Sunday, November 26, 2017

On This Date in Minnesota History: November 26

November 26, 1904 – Orlin Kalderwit, alias Calderwood; John Kolb and Charles Hammond are held at the Minneapolis central police station on suspicion of being implicated in the murder of little Freddie King, who was killed at the time of the holdup at Mingo’s Saloon in Anoka County Tues. night.

Kolb, Kalderwit and Hammond1

The men were arrested at the Grand Central Hotel in Minneapolis shortly after 3 this morning by Detectives Crummy, Brown and Johnson, who, dressed as hobos, had been following them for several days ever since seven holdups in different parts of the city had taken place. The detectives watched the hotel from a building down the street all night. They had made arrangements with the night clerk to give a signal as soon as the men appeared, and about 3 a.m. they came to the hotel.

Four persons who were present at the time of the robbery saw the men this evening, and are positive in their identification, and three others at the central station tonight were almost convinced that the right men have been taken into custody.

At the station they were assigned separate cells and no person except Chief Conroy and the detectives were permitted to see them.

Kolb seemed to be on the point of breaking down, and it was the belief of the police it would not be a long time before he gave in and told the whole story.

A full-dress lineup was held tonight in the central police station cell room. The three men were attired in the clothing that had been found near the scene of the robbery and murder, and the men were forced to walk and talk and give the commands that the robbers used at the time of the holdup. The witnesses were brought in two or three at a time and given every opportunity to view the prisoners.

The identification of Kalderwit was most positive. He was dressed in the duck coat and sweater found near the scene and this clothing has been positively identified as belonging to him.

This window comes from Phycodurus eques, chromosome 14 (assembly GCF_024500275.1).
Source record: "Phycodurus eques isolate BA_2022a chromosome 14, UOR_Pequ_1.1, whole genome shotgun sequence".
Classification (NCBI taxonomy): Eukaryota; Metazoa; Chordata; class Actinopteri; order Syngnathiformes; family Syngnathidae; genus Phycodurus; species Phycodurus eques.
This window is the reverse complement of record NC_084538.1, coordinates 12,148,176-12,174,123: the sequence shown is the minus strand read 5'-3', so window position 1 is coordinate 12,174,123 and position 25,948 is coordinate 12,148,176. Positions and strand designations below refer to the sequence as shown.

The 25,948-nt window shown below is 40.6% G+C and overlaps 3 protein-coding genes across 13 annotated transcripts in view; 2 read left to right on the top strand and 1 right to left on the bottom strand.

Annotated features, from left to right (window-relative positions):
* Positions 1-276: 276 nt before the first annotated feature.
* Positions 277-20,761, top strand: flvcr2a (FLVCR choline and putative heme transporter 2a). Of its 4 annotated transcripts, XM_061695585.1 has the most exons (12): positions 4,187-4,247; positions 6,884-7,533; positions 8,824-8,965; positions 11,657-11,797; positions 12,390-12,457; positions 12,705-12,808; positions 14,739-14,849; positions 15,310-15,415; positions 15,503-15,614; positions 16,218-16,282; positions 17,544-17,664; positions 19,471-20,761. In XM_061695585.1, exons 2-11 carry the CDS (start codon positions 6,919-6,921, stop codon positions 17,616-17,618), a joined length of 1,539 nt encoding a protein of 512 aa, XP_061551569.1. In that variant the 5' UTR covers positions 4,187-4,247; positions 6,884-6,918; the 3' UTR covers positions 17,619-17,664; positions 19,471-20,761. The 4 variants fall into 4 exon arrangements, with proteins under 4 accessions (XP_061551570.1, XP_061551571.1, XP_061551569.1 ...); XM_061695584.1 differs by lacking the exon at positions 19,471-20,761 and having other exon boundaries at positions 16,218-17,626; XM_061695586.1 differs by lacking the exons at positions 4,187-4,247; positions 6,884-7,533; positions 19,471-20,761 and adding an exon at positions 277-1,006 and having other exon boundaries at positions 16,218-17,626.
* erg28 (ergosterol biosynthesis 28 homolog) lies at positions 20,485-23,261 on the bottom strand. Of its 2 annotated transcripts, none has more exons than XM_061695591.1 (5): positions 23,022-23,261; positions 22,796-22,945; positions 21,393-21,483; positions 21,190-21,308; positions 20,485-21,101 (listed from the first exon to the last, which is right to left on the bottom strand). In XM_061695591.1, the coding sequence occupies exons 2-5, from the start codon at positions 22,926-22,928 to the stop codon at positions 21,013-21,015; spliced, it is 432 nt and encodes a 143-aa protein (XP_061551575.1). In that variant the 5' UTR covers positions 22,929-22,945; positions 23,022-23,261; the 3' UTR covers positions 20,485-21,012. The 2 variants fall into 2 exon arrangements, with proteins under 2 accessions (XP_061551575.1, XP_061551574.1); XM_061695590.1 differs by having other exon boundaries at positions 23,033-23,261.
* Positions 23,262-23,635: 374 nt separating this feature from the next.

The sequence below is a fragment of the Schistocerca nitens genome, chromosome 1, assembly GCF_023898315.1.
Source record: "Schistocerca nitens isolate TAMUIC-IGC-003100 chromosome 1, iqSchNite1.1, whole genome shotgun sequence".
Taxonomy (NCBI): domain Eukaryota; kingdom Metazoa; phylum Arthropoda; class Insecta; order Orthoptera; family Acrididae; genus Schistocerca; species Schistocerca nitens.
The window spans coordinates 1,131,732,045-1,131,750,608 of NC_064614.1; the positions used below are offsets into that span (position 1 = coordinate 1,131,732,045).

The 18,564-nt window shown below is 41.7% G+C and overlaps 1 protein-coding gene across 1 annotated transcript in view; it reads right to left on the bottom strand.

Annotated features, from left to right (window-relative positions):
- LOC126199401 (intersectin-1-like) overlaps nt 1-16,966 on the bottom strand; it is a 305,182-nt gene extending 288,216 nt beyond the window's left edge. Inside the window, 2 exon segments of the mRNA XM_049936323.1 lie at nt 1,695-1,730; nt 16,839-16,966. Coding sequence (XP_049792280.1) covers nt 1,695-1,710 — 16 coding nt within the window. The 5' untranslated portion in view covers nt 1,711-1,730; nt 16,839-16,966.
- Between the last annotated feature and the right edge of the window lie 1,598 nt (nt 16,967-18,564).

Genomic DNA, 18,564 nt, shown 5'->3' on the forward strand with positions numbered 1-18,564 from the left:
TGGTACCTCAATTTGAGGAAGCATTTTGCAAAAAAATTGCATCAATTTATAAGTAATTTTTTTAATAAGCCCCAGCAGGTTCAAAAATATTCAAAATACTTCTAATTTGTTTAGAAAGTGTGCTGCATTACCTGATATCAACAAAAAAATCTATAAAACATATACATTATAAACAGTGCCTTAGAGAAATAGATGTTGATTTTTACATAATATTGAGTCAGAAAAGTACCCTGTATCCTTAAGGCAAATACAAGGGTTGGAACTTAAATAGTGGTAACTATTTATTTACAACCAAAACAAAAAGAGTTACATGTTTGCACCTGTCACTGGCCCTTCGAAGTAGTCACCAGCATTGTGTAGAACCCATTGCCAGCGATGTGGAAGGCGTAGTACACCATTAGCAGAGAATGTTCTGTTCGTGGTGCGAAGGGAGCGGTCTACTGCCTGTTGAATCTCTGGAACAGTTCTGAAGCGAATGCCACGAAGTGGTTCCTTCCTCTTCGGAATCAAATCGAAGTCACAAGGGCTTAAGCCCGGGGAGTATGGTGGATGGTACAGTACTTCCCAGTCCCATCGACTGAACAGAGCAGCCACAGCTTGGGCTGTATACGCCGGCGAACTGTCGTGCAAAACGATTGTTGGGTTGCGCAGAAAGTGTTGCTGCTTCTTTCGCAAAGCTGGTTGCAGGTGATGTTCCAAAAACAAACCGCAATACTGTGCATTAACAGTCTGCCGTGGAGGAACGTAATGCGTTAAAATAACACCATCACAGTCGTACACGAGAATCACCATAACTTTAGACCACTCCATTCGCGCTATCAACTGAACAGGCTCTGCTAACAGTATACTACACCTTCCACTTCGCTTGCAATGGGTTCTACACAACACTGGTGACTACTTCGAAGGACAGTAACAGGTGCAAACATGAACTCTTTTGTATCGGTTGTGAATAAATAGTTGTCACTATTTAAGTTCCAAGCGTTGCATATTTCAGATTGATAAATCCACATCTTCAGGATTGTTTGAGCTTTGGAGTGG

In the case of Hammond, the tallest of the three and the man who is said to have shot the little boy, the identification of a number of witnesses was equally positive. He wore the new blue overalls, a slouch hat and had a red handkerchief about his face.

Kolb wore a cap pulled down over his eyes and had a blue handkerchief over the lower part of his face. He was the most nervous of the trio, and is expected to be the one who will tell the story, if any of the men confess.

A revolver found on the Great Northern tracks Friday morning has been identified by William Welsman as one he sold to Kalderwit the Saturday night before the homicide.

When questioned as to their whereabouts on the night of the saloon murder, the men told the same story to police: they had “knocked about town” on the night of the murder and had returned to their rooms at the Grand Hotel about 1 a.m.

They asserted they had not been in the vicinity of the holdup at any time.

Orlin Kalderwit, the oldest of the trio, has a prison record. He was sentenced to the penitentiary from Minneapolis by Judge Simpson on the charge of robbing gas meters and served time. A year ago he was arrested in St. Paul in connection with the murder of a man at Brainerd, but was dismissed because of lack of evidence.

He has been under surveillance by the police on several occasions since his release from the penitentiary, but has not been convicted of any charge.